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    Author(s): Kimberley K. Ayre; Wayne G. Landis
    Date: 2012
    Source: Human and Ecological Risk Assessment: An International Journal. 18(5): 946-970.
    Publication Series: Scientific Journal (JRNL)
    Station: Pacific Northwest Research Station
    PDF: Download Publication  (1.47 MB)


    We present a Bayesian network model based on the ecological risk assessment framework to evaluate potential impacts to habitats and resources resulting from wildfire, grazing, forest management activities, and insect outbreaks in a forested landscape in northeastern Oregon. The Bayesian network structure consisted of three tiers of nodes: landscape disturbances, habitats, and the ecological resources or endpoints of interest to land managers. Nodes at each tier were linked to lower nodes if ecological and spatial relationships existed between them. All parameters had four potential discrete states: zero, low, medium, and high. Our model reliably predicted probable risk to habitats and endpoints from natural and anthropogenic disturbances. The disturbances most likely to transform habitats and effect ecological resources were forest management and wildfire. Of the six habitats, moist forest (characterized by Douglas fir and grand fir) was found to be at greatest risk of ecological impacts. The management endpoint with the highest likelihood of impact was historical range of variability (HRV) for salmon habitat, followed by recreation (hunting native ungulates) and HRV wildfire. We found that the Bayesian approach to ecological risk assessment was a useful method to assess potential impacts to ecological resources resulting from forest management and natural disturbances.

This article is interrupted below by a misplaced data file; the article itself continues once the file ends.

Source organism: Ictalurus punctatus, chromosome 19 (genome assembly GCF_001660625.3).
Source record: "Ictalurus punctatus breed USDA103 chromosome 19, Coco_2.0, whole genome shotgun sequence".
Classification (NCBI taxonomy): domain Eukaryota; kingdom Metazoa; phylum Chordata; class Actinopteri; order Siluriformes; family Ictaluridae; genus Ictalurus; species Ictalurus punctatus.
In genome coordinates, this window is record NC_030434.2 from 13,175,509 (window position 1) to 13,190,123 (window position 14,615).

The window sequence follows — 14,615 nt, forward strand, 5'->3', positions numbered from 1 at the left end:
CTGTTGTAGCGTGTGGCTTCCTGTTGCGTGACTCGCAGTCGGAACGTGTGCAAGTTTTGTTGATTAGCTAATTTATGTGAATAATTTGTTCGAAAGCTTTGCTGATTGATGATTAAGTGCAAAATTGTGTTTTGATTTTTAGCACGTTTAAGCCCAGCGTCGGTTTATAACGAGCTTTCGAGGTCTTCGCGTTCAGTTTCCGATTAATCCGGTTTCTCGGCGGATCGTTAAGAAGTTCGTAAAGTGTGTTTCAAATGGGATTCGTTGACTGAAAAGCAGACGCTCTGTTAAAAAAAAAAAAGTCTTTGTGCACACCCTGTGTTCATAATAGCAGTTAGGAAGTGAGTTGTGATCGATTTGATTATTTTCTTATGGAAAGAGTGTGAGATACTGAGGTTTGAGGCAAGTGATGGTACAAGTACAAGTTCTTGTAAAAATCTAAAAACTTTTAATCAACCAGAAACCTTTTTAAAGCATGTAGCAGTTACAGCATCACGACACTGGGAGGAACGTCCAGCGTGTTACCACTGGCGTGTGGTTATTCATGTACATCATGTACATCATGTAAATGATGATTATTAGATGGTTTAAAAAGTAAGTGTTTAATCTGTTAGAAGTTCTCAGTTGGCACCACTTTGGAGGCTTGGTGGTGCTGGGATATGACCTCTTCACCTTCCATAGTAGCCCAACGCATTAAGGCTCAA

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    Ayre, Kimberley K.; Landis, Wayne G. 2012. A Bayesian approach to landscape ecological risk assessment applied to the upper Grande Ronde watershed, Oregon. Human and Ecological Risk Assessment: An International Journal. 18(5): 946-970.


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    regional risk assessment, Bayesian networks, forestry management, landscape disturbance.

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